As the new NFL year is set to begin on March ninth, three of the biggest stars of the last ten years are set to begin that period without teams as on Tuesday, the Kansas City Chiefs released former Pro-Bowler Jamaal Charles, the Minnesota Vikings declined their 2017 option on former league MVP Adrian Peterson, and the New York Jets informed former All-Pro cornerback Darrelle Revis that he will be released at the start of the league year.

Charles, 30, joined the Chiefs in 2008 as a third-round draft pick from Texas. He became their featured back midway through the 2009 season and went on to become the most prolific running back in franchise history. He is the Chiefs’ all-time leader in rushing yards (7,260) and averaged 5.5 yards per carry. He has the team’s single-game rushing record (259 against Denver in 2010). There’s no telling what Charles could have accomplished if his career wasn’t interrupted by ACL injuries in 2011 and 2015. He missed 14 games in 2011 and 24 games in 2015 and ’16 combined.

Charles bounced back nicely the first time, setting his career high with 1,509 rushing yards in 2012. In 2013 he set his career high in touchdowns with 19 (12 rushing and seven receiving). But Charles has been unable to fully rebound from his second ACL injury. He returned to play in the fourth game last season against Pittsburgh. He also played in the two subsequent games, scoring what would be his final Chiefs touchdown in a game against Oakland. Because of soreness in the knee, he soon went on the injured reserve list and had arthroscopic knee surgery. He was eligible to be activated late in the regular season but the Chiefs declined to do so.

Peterson, who restructured his deal with the team before the 2015 season, had an option for 2017 that would have paid him $18 million, including a $6 million roster bonus had he been on the roster on the third day of the new league year. The Vikings had until the start of the league year on March 9 to inform Peterson whether they would exercise the option. It seemed inevitable the Vikings would not exercise the option on Peterson, who played just three games last season because of a torn meniscus and turns 32 on March 21. The team could still work out a restructured contract with Peterson before the start of the league year or try to re-sign him if he doesn’t find what he’s looking for on the free-agent market.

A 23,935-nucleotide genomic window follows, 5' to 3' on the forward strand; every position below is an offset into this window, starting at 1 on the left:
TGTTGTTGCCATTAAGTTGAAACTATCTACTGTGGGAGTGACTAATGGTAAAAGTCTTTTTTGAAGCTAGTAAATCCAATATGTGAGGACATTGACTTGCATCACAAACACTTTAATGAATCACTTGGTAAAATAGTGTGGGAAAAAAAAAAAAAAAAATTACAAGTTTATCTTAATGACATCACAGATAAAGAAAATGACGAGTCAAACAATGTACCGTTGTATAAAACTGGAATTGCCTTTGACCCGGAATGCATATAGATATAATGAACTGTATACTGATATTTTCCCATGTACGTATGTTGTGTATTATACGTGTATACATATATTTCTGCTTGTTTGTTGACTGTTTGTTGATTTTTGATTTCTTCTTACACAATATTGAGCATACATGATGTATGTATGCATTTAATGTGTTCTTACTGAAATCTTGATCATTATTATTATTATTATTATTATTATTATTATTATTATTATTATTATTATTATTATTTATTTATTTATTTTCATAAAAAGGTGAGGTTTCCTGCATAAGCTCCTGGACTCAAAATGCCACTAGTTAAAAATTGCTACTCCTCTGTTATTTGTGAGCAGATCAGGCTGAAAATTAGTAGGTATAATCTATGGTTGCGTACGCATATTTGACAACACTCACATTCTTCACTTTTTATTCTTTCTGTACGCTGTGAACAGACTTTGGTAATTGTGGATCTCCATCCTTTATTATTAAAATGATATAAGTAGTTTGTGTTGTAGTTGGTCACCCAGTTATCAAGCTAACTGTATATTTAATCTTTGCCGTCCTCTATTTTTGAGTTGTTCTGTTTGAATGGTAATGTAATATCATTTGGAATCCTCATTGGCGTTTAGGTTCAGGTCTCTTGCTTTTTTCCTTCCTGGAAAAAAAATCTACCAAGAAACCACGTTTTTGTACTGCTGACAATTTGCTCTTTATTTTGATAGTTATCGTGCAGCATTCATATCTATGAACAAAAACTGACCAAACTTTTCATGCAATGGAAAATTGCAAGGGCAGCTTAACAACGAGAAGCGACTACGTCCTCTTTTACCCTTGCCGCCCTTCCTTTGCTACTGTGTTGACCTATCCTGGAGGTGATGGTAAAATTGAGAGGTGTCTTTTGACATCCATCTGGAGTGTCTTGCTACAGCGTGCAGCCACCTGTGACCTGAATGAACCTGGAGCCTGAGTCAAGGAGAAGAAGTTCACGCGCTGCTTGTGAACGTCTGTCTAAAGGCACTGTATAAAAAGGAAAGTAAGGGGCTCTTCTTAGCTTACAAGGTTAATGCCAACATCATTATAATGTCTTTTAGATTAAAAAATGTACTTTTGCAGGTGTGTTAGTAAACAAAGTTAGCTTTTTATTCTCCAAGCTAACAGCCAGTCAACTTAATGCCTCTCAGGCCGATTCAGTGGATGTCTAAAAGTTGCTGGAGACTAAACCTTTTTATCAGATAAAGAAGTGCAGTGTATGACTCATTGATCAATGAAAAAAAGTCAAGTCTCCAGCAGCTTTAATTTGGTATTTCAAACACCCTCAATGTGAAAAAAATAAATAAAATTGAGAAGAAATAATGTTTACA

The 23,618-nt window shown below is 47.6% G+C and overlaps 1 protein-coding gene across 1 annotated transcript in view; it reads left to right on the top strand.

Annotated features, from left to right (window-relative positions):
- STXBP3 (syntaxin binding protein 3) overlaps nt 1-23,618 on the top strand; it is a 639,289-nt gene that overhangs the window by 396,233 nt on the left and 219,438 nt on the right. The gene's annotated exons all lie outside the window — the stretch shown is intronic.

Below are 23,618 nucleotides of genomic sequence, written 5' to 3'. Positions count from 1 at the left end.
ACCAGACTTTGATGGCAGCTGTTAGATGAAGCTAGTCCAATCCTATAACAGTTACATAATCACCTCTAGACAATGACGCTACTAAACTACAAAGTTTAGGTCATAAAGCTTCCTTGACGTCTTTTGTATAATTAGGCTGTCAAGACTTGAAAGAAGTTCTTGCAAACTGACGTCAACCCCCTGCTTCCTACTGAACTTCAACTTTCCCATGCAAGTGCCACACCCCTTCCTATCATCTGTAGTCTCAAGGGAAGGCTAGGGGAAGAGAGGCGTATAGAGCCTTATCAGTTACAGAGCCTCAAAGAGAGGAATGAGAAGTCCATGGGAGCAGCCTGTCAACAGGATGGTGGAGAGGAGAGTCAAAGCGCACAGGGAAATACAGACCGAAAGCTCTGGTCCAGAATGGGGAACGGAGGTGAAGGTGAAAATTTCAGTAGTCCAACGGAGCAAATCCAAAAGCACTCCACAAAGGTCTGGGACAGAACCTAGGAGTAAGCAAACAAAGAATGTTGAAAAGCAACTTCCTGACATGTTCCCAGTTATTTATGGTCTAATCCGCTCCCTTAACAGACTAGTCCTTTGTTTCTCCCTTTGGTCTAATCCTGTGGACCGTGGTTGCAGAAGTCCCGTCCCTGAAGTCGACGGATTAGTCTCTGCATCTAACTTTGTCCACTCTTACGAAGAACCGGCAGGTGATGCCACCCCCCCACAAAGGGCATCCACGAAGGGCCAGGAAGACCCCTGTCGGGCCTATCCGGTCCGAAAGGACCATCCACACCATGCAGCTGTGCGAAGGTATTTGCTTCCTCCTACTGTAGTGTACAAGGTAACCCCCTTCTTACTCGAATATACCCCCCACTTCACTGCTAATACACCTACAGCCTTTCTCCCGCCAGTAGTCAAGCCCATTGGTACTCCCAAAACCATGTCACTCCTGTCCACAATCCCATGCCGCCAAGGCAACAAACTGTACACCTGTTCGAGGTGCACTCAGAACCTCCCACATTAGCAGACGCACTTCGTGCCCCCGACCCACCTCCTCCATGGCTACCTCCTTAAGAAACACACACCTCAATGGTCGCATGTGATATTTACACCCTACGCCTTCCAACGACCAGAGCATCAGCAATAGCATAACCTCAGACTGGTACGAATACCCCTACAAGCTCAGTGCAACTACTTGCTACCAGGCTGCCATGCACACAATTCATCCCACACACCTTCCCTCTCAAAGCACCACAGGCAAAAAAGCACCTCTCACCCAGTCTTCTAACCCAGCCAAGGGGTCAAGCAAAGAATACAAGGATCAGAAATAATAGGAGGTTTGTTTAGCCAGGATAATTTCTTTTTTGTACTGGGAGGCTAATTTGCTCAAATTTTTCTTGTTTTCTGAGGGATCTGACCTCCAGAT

Peterson carried 37 times for 72 yards last season, returning in less than three months from his injury on Sept. 18 to play against the Indianapolis Colts on Dec. 18. However, he sat out the Vikings’ final two games because of an adductor strain he suffered in his first game back. He won an MVP in 2012 and ranks 16th all time with 11,747 rushing yards, but he has failed to eclipse 40 carries in two of the past three seasons because of suspension and injuries.

Revis, 31, suffered a sharp decline in his skill and was scheduled to count $15.3 million against the 2017 salary cap. Revis’ ouster came 11 days after he was charged with four felonies, including aggravated assault, stemming from his alleged role in a street fight in his hometown of Pittsburgh. He’s due in court March 15 for a pre-trial hearing. His legal issues didn’t factor into the team’s decision to release him, a source said, adding that it was “100 percent football related.” The Jets are in rebuilding mode, and sources said the organization had decided weeks ago to release Revis. In a span of four days, the Jets parted ways with Revis and center Nick Mangold, two of the most accomplished players in franchise history.

Revis won’t go away empty-handed. Per the five-year, $70 million contract he signed in 2015, he’s due a $6 million guarantee for 2017. That amount can be defrayed by the amount he makes in 2017 from his next team. The Jets also cleared $9.3 million in cap space by cutting Revis. The team won’t try to recoup the $6 million, a source said. Revis’ recent arrest fueled speculation the Jets could try to contest the guarantee. The team performed its obligatory due diligence on the matter, studying the contract language, but it decided not to pursue the matter. Revis had indicated a willingness to accept a pay cut, but one was never offered. He also offered to switch to safety, but the Jets never gave serious consideration to the idea of him playing safety, a source said.

Revis returned to the Jets in 2015 after winning a Super Bowl with the New England Patriots. It was hailed as one of the biggest acquisitions in team history — he received $39 million fully guaranteed — but the second marriage failed to live up to expectations. Revis made his seventh Pro Bowl in 2015, but he wasn’t the same player last season. He admittedly reported to training camp out of shape and he was embarrassed on several occasions in coverage.

Revis, a first-round pick in 2007, ascended to stardom early in his career and became known as the premier cornerback in the NFL. His ability to dominate the top receivers launched the “Revis Island” moniker. Unfortunately he also became known for his contract problems, and a bitter dispute led to his trade to the Tampa Bay Buccaneers in 2012. The Jets received a first-round pick from the Bucs, which they used to select defensive tackle Sheldon Richardson.

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